With support from the Title III grant, Farmingdale State College established an Academic Advisement and Information Center (AAIC) in the lower level of Greenley Library. The AAIC is staffed by a director, four academic counselors, an administrative assistant, and a technology support specialist. The Center is open to students five days a week, twelve months a year, including evening hours.
(Monday, August 31st - Monday, December 21st)
Monday - Thursday ~ 9:30 AM - 5:00 PM
Friday ~ 9:30 AM - 4:30 PM
The AAIC will be closed:
Thursday, Nov. 26th and Friday, Nov. 27th - Thanksgiving
The AAIC will be closing at 3:30PM on Wednesday, November 25th.
AAIC will be closed 11:30am-3:00pm on Wednesday, December 16th.
Benefits of Advising
1. The AAIC is a one-stop resource for all of your academic-related questions and concerns.
The AAIC is a one-stop advising center where all FSC students can go to have questions answered and receive referrals on matters such as:
How do I register for classes? Who is my assigned academic advisor? Is there a pre-health advisor? How do I register for classes? What are the majors available and how do I declare one? What's the typical first-year curriculum in the various majors? Tell me about double majors, second major, and minors and how (through double-counting etc.) they might fit into my academic plan. How can I get credit for previous life/career experience? How can I get transfer credit for college work done elsewhere? What are College policies on dropping or withdrawing from a course, arranging for an incomplete grade, probation, withdrawal from the college, seeking re-admission after academic dismissal, etc? Where can I get information on study abroad opportunities & requirements? What is the academic calendar? Where can I find a calendar of lectures and cultural events on campus? How do I get an internship – both credit bearing and not for credit? What is my assigned classroom and where is it located? How do I appeal a low grade that I received? Where can I go for tutoring help in mathematics, writing, or other disciplines? What are the general education requirements and will this course meet a Gen Ed requirement? How can I take courses at another SUNY campus? Who do I see about my financial aid package? Where can I go to receive accommodation for a disability? Where can I find career guidance? Who can help me select and apply of graduate or professional school? Where can I get information about student activities – clubs, government, cultural events, etc? Please tell me about athletics – teams, club sports, intramurals, facilities – and direct me to the right people who can provide details. Are there honor societies at FSC? Am I eligible for admission to them? Are their summer research opportunities available on campus or at other universities/ labs? Where can I find information? How can I apply to participate?
2. The AAIC is an information center for academic forms and procedures.
Change of major/curriculum Double degree Minor Drop/Add Exceeding maximum credits Permission to attend another school Withdrawal from a course Withdrawal from the college Waiver/Substitution of a general education requirement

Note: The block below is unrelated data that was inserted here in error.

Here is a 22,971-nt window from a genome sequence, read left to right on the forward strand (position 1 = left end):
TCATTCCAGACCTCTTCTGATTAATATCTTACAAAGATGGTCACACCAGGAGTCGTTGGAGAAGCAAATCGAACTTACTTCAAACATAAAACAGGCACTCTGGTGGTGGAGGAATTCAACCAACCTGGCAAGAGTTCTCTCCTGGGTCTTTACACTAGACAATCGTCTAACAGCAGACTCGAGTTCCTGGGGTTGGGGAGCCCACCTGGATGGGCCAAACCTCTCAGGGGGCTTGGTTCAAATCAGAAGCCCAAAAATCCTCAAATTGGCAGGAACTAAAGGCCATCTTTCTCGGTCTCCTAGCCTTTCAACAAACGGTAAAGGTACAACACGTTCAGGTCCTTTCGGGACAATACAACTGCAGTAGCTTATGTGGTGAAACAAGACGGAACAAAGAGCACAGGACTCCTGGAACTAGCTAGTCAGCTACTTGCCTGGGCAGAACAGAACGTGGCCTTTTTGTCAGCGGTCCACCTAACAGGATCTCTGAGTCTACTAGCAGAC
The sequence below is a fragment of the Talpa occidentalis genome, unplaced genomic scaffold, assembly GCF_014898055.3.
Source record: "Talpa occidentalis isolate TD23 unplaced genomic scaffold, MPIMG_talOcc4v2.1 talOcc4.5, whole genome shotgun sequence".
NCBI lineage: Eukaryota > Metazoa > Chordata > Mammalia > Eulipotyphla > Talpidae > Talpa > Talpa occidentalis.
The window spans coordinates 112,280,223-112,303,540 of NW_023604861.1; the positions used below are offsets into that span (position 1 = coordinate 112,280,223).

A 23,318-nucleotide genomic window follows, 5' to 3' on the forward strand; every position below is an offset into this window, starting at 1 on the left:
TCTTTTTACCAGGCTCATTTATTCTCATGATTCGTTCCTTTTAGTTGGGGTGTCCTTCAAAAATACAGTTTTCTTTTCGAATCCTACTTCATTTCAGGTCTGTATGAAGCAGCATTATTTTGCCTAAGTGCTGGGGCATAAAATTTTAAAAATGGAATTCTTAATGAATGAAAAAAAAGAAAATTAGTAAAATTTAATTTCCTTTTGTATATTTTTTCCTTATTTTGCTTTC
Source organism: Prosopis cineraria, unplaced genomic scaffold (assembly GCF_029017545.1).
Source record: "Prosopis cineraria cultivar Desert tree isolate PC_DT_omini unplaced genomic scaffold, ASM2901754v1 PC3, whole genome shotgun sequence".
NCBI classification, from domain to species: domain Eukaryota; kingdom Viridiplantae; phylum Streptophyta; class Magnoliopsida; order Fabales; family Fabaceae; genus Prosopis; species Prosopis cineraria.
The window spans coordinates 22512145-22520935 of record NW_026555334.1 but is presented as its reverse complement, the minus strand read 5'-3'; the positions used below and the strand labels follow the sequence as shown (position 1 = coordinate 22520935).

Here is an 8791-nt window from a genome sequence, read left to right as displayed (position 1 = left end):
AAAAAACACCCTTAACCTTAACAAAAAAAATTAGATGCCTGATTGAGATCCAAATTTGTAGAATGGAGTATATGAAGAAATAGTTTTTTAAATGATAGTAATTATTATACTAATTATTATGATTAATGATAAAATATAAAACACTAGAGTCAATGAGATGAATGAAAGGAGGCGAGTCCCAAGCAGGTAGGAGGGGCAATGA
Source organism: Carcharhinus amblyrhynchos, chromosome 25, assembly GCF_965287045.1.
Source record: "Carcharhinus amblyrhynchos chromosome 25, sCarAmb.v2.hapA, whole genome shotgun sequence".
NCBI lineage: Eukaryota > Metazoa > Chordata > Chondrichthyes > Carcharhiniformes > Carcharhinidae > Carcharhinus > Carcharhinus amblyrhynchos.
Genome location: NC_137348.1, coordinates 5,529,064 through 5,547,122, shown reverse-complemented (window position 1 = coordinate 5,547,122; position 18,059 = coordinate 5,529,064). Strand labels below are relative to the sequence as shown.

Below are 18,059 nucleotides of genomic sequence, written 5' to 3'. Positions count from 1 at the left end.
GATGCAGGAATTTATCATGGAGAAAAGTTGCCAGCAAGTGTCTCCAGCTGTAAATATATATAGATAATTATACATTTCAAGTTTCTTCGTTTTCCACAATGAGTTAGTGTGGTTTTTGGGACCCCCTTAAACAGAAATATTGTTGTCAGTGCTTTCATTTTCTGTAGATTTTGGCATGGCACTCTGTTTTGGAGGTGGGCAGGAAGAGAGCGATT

3. Meeting with an AAIC Academic Counselor can help you succeed at FSC.
All FSC students are welcome to meet for private, one-on-one appointments with any of our five Academic Counselors.
The AAIC counselors are well-acquainted with Farmingdale State College and can help you to become more comfortable in your surroundings. They are there to listen and suggest to you the "next step in the process". Don't let a question or issue overwhelm you. Instead, turn to the AAIC for answers and guidance. The AAIC counselors can answers your questions, help you make the task manageable, refer you to appropriate support services or other offices, and get you back on track. Appointments with the Academic Counselors can be made in advance or on a drop in basis.
What to Expect
An appointment with an advisor will vary on time. If you have a basic question that can easily be answered, the visit will take a few minutes. If you are coming in for advisement with your degree program, an appointment will run 20 minutes, on average.
Typical questions a counselor may ask you are: how is the semester is going, if you are handling the study load well, and if there are scheduling conflicts you have coming up for the following semester. You might also want to discuss career plans or special opportunities available such as study abroad and internships.
If your meeting is focused on academic advisement and course selection, once the counselor has a better sense of your interests and schedule, he or she will ask you to look at the classes you have or are currently taking, what it is you still need to take, and are there prerequisites that need to be taken before you can proceed with the program.
You should bring a notebook, a pen, and a copy of your current schedule. As a learner, it is your job to take an active role in your course selection process and overall degree program. If you are meeting to prepare for course registration, be sure to have looked at the course offerings and times so that you can begin to plan a schedule for yourself. This will help both you and the counselor.